“Readers and critics who would restrict Dunbar’s expression devalue the complexity, the ambition, and the embrace of diversity that his writings represent” – poet and literary scholar Harryette Mullen
Around the turn of the last century, Paul Laurence Dunbar (1872-1906) was an American literary icon, read by both white and black readers, public schools – widely segregated by race in the United States under the ‘Separate but Equal’ doctrine until 1954, when the U.S. Supreme Court declared the practice unconstitutional – named in his honor, youngsters and adults alike learning poems like An Ante-Bellum Sermon, When Malindy Sings, We Wear the Mask, and Sympathy (“I know what the caged bird feels, alas!”) by heart, and reciting them in school, in church, and at social gatherings.
“… all cosmic deputies must commit/ a minimum of fifty-five/ random acts of kindness a day …/… freely offering/ unprovoked displays of beauty, must/ never sell what should be given …/ – Kalamu ya Salaam
In Perfection of Beauty, his preface to Cosmic Deputy, poet Afaa Michael Weaver (Spirit Boxing, University of Pittsburgh Press, 2017) quotes Kalamu ya Salaam’s haiku # 58: black people believe/ in god, & i believe in/ black people, amen. Praising the “zen terseness” of a poem ... nuanced by the subtleties of Black religiosity, formal and secular.”
The poetry of Kalamu ya Salaam, Afaa Michael Weaver writes, reveal “a spirit planted deeply inside a faith in the beauty of blackness, a sensibility … that eschews anything that would diminish the sacredness of Black culture.” Weaver continues: “The regional capital of Black culture … is New Orleans … his love of African American culture is his love of New Orleans, and his love of New Orleans is his embodiment of the precious history of Black people.”
Taught by Women is the now 80-year-old poet, publisher, and public intellectual Haki R. Madhubuti’s tribute to mostly Black, but also white women – family, writers, musicians, artists, activists, politicians, scholars, educators, athletes, and others – who have affected his life ...
In what amounts to a visual tribute, the book’s front, back and inside covers list some 375 women, organizations, institutions, and movements (you better make your own count!), their names written in red, green, and blue on a yellow background, the book thus becoming not only a book of “poems as resistance language,” but also a book of poems in celebration of the achievements of women.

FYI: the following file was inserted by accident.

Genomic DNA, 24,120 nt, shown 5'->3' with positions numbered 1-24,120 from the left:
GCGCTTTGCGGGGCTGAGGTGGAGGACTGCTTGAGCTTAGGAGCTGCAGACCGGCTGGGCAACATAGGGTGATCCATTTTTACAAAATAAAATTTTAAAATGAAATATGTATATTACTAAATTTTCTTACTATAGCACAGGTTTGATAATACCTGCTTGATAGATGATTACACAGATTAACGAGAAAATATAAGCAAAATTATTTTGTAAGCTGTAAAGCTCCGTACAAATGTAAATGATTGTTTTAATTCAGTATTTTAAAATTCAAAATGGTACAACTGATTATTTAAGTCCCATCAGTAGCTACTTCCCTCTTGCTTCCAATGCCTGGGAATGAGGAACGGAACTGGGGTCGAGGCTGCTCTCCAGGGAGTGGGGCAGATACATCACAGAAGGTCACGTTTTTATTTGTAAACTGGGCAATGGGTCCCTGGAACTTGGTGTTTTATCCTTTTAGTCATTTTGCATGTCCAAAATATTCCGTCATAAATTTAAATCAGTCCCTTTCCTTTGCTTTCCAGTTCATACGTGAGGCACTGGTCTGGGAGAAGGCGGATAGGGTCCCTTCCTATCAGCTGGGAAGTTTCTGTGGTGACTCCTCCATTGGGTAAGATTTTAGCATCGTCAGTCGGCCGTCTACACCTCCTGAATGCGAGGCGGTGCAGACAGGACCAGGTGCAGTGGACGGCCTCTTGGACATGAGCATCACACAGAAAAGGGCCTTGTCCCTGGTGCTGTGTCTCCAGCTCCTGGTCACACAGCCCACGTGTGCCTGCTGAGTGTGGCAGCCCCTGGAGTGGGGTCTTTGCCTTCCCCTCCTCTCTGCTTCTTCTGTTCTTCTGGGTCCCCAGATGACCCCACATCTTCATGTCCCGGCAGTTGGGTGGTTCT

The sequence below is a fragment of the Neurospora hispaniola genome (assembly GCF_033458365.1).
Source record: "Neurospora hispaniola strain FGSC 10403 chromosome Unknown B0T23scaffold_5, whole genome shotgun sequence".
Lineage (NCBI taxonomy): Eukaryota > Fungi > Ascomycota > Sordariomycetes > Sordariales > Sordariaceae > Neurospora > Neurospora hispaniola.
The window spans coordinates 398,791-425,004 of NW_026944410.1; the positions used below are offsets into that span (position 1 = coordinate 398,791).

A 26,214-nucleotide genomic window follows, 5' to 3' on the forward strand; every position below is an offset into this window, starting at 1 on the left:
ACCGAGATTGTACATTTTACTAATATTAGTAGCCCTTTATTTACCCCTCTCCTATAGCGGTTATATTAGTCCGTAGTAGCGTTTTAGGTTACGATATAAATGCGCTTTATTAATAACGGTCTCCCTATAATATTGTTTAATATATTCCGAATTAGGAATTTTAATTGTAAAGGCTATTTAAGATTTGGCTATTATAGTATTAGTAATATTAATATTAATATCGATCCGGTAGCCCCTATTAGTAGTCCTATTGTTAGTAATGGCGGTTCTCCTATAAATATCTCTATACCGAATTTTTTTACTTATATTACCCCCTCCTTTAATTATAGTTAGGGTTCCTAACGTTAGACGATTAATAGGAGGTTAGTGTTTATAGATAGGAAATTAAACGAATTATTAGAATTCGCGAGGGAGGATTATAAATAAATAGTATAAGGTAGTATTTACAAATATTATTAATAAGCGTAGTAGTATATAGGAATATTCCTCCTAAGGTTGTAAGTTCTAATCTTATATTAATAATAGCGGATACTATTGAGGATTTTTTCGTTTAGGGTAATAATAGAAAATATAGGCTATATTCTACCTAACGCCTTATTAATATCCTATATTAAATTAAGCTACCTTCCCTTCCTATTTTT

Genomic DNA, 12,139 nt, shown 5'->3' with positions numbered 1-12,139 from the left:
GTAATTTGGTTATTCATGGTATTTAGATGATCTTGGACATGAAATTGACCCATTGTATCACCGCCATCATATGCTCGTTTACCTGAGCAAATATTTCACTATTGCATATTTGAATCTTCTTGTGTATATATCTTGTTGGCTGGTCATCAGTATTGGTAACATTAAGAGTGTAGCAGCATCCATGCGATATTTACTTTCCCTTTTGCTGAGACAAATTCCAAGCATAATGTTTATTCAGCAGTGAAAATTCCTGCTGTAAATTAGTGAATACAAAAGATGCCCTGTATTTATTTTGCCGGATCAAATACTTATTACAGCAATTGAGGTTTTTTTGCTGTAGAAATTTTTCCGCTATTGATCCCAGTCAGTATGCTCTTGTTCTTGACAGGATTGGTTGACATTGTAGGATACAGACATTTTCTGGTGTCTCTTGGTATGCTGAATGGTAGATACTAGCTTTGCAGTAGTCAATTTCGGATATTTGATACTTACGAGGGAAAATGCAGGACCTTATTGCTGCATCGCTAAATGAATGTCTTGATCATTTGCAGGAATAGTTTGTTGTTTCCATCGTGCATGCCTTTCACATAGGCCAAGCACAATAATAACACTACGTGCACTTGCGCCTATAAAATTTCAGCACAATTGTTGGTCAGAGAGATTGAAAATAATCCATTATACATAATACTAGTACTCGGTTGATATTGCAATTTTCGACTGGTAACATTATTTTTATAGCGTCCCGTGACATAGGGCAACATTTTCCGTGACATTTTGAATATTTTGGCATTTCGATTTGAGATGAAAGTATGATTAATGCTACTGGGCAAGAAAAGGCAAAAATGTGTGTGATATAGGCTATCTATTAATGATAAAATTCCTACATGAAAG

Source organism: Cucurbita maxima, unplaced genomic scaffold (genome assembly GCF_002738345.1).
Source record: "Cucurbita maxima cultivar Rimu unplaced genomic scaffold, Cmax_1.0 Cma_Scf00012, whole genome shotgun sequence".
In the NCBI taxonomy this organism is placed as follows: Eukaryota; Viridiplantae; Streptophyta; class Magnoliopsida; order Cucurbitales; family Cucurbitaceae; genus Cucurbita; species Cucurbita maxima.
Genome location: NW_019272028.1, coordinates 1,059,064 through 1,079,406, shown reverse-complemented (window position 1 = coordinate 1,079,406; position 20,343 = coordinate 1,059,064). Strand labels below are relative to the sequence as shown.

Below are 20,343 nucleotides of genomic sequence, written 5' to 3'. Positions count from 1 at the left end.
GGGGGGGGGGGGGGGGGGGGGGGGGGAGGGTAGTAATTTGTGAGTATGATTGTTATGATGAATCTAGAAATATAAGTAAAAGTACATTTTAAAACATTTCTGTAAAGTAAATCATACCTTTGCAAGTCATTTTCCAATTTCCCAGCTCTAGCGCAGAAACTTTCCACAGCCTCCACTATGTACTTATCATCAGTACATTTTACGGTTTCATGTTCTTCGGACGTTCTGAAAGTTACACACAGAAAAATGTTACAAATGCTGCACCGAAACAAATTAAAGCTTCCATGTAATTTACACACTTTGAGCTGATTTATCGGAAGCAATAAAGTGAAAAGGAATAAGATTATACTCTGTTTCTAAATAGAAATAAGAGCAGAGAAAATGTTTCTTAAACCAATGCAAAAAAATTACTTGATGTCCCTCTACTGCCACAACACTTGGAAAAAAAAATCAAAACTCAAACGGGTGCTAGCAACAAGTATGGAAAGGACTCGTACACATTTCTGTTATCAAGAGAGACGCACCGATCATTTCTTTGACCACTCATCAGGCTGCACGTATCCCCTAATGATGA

In the Random Notes article on The Penguin Anthology of Twentieth-Century American Poetry, edited by Rita Dove, we wrote: “We are talking about American poetry in English only.”
A survey from 2008-2010 shows that most Americans, 79,7%, speak only English at home, while 12,6% report that Spanish is the main language spoken. Looking below at ‘African American poetry beyond English’, to Spanish we must add French, or French Creole, a language that has a long history in Louisiana, even as French – like all other American languages aside from English and Spanish – account for less than one percent of American spoken languages (see note below).
The Spanish influence on African American (or American) poetry comes mainly via the Caribbean and countries ‘south of the border’ with large populations of Spanish-speaking people ...
Effie Lee Newsome (1885-1979) is often considered to be the first African American poet to write poetry exclusively, or primarily, for children.
Her career as a poet is closely tied to The Crisis and its editor, scholar and civil rights leader W.E.B. DuBois. According to Wikipedia Effie Lee Newsome began working with DuBois on The Crisis as early as 1917, contributing to DuBois’ The Brownies’ Book, his short lived monthly magazine for children (1920-1921), for which poet and novelist Jessie Redmon Fauset wrote the dedicatory poem: “To children, who with eager look/ Scanned vainly library shelf and nook,/ For History or Song or Story/ That told of Colored Peoples’ glory,–/ We dedicate The Brownies’ Book.” From 1925 to 1929 she was given her own Crisis-column for children, The Little Page ...
In George Alexander’s book of interviews with thirty two African American filmmakers, Why We Make Movies: Black Filmmakers Talk About the Magic of Cinema (Harlem Moon/Broadway Books, 2003), Melvin Van Peebles tells the following anecdote: “I’ve got this great foolproof system in the morning. I look at the paper, I read the obituaries. If I’m not there, I get out of bed.”
On 21 September 2021 Van Peebles must have read his own obituary. He did not get out of bed. Born in Chicago in 1932, he was 89 years old when he passed away in his home in New York.